Grossman was hesitant to discuss balance on the board when asked about it by The Statesman on Monday, arguing that the board is solely concerned with implementing a fair health insurance exchange in Colorado.
“We weren’t a part of the appointing entity, we’re all just trying to do our civic duty and contribute, and we’re committed to what the governor decides on that,” said Grossman, noting that Democratic Gov. John Hickenlooper appointed him. “At the end of the day, we’re working on creating a sustainable exchange and to help Coloradans get access to care from the private sector.”
But Sen. Irene Aguilar, D-Denver, also a member of the Legislative Health Benefit Exchange Implementation Review Committee, pointed out that the law requires a majority of the voting members to be individuals who are not directly related to the health insurance industry. She believes there are credible concerns regarding a potential imbalance of power on the board.
“I don’t think one person intended to or intentionally appointed a majority from the industry, but I think there are legitimate concerns that the industry is over-represented on the board, and that consumers are under-represented,” she said.
Steve ErkenBrack, chief executive of Rocky Mountain Health Plan, acknowledged that he is “clearly associated with the health insurance industry.” But he believes the entire board can be objective.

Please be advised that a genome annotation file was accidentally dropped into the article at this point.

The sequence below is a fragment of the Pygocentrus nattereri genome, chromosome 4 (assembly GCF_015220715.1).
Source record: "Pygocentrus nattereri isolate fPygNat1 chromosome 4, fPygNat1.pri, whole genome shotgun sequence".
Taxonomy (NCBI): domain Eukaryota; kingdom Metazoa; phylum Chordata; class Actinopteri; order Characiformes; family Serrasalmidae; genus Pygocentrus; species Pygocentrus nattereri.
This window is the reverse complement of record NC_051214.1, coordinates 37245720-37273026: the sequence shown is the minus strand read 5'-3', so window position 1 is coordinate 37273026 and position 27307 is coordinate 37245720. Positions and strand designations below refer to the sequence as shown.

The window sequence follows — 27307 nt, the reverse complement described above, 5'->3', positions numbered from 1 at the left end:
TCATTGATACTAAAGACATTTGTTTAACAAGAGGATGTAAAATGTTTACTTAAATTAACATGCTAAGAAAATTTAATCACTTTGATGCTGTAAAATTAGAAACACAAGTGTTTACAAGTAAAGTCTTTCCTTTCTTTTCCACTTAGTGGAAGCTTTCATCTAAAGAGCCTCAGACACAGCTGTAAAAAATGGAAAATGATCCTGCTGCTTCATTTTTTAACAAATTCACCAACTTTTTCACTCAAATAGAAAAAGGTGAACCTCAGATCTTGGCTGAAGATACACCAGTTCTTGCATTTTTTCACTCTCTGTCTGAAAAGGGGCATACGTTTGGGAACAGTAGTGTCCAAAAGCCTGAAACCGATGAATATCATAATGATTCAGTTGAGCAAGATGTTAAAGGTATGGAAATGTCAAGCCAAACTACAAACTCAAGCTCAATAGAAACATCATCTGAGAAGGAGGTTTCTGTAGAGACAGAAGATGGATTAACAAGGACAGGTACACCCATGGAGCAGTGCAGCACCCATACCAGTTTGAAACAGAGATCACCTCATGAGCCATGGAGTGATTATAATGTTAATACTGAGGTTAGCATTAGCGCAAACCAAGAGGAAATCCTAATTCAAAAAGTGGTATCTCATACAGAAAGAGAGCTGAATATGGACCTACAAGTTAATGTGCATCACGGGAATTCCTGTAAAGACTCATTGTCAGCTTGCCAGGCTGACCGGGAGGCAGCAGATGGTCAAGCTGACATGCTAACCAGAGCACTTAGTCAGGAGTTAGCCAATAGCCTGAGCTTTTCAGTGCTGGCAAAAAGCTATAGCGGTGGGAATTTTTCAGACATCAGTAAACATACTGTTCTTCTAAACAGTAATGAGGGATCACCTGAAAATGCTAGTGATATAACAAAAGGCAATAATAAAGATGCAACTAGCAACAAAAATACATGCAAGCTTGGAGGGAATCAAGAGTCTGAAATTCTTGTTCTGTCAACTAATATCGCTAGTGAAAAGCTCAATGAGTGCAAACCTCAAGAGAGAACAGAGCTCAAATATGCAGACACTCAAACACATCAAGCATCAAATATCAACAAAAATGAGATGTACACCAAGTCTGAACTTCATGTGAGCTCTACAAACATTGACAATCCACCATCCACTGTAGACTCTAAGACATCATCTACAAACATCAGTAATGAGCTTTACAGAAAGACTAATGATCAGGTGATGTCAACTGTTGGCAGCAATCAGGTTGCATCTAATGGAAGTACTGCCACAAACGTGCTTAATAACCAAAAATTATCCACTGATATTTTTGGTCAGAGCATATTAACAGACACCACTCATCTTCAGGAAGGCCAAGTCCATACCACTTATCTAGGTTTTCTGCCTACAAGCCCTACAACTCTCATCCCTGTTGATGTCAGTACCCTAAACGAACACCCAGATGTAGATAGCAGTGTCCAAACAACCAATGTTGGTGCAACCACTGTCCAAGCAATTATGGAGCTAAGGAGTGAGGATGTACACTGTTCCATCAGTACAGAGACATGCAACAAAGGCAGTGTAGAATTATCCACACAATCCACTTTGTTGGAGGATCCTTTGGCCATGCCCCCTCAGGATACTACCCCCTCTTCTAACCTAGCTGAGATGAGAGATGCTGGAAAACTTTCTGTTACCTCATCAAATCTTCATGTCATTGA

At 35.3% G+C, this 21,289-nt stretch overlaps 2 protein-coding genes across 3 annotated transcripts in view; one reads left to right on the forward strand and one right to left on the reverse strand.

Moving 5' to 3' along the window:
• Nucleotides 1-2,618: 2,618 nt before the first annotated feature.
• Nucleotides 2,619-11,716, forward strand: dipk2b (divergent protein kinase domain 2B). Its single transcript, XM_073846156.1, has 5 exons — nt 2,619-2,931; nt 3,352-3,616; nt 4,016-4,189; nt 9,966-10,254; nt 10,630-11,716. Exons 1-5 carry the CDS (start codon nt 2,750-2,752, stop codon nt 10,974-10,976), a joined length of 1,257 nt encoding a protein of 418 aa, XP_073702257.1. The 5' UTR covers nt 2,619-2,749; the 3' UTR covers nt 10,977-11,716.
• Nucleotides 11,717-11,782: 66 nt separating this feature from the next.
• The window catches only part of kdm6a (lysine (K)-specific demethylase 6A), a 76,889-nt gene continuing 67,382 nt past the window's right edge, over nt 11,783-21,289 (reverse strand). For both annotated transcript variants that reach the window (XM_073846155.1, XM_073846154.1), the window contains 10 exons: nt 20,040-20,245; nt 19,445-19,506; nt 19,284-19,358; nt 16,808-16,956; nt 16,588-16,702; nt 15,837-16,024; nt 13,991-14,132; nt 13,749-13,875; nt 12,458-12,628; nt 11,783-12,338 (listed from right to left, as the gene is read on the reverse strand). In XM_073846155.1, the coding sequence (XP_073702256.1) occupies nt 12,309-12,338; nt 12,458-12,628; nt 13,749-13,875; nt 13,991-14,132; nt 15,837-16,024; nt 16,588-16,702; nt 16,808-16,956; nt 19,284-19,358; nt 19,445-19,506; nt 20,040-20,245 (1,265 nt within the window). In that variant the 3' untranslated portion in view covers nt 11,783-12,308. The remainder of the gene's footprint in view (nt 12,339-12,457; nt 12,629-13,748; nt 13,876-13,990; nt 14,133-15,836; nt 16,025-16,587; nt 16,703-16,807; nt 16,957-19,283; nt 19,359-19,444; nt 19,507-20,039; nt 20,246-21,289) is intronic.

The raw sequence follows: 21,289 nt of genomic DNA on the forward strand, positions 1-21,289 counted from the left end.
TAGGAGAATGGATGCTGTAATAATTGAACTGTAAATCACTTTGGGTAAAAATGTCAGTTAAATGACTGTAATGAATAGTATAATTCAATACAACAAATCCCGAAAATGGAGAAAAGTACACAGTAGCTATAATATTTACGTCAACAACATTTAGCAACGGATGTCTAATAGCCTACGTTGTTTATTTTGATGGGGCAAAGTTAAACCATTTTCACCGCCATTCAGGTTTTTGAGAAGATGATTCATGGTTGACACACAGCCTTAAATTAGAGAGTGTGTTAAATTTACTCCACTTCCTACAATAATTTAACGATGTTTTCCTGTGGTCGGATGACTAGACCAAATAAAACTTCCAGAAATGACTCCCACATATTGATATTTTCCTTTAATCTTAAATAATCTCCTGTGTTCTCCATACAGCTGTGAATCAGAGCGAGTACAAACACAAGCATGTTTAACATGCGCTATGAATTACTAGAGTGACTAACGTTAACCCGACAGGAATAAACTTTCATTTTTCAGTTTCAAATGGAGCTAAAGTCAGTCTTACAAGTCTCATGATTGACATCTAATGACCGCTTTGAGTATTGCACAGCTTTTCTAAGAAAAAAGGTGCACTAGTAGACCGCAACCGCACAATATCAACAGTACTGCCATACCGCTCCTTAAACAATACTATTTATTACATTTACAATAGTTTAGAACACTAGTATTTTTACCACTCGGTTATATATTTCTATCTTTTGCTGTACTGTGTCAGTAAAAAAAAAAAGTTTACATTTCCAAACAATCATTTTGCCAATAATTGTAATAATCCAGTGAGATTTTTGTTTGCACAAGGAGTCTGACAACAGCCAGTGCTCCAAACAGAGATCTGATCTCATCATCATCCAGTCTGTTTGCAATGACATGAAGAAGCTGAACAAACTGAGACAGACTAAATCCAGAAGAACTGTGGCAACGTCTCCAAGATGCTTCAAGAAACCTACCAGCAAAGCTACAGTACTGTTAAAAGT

“The controversy that sort of started speaks to a broader issue than just the composition of the board, and that is the importance of the board to reach out to the consumer community, to the business community, to the provider community, to a number of constituencies who realize they are going to be affected by the board’s work, and I think that will be an ongoing effort,” said ErkenBrack.
“I [want to] allay the concerns of this oversight committee that we might be a passive board,” he continued. “That’s not going to be the case, I’m fairly confident.”
Sen. Betty Boyd, D-Lakewood, chair of the Legislative Health Benefit Exchange Implementation Review Committee and the Senate co-sponsor of SB 200, said during a media availability prior to the meeting that she does not believe there is an imbalance on the board.
“At this point, I’m not comfortable saying somebody’s got to resign,” said Boyd. “I think we should wait and see how people work sitting on that board. It appears to be industry heavy sometimes, but I think a lot of those people who come from the industry also have experiences in other places where they’re active…
“Until I see a decision being made that seems to be out of balance, or out of whack, I’m comfortable to let that [board] move forward and do what they’re supposed to do,” she added.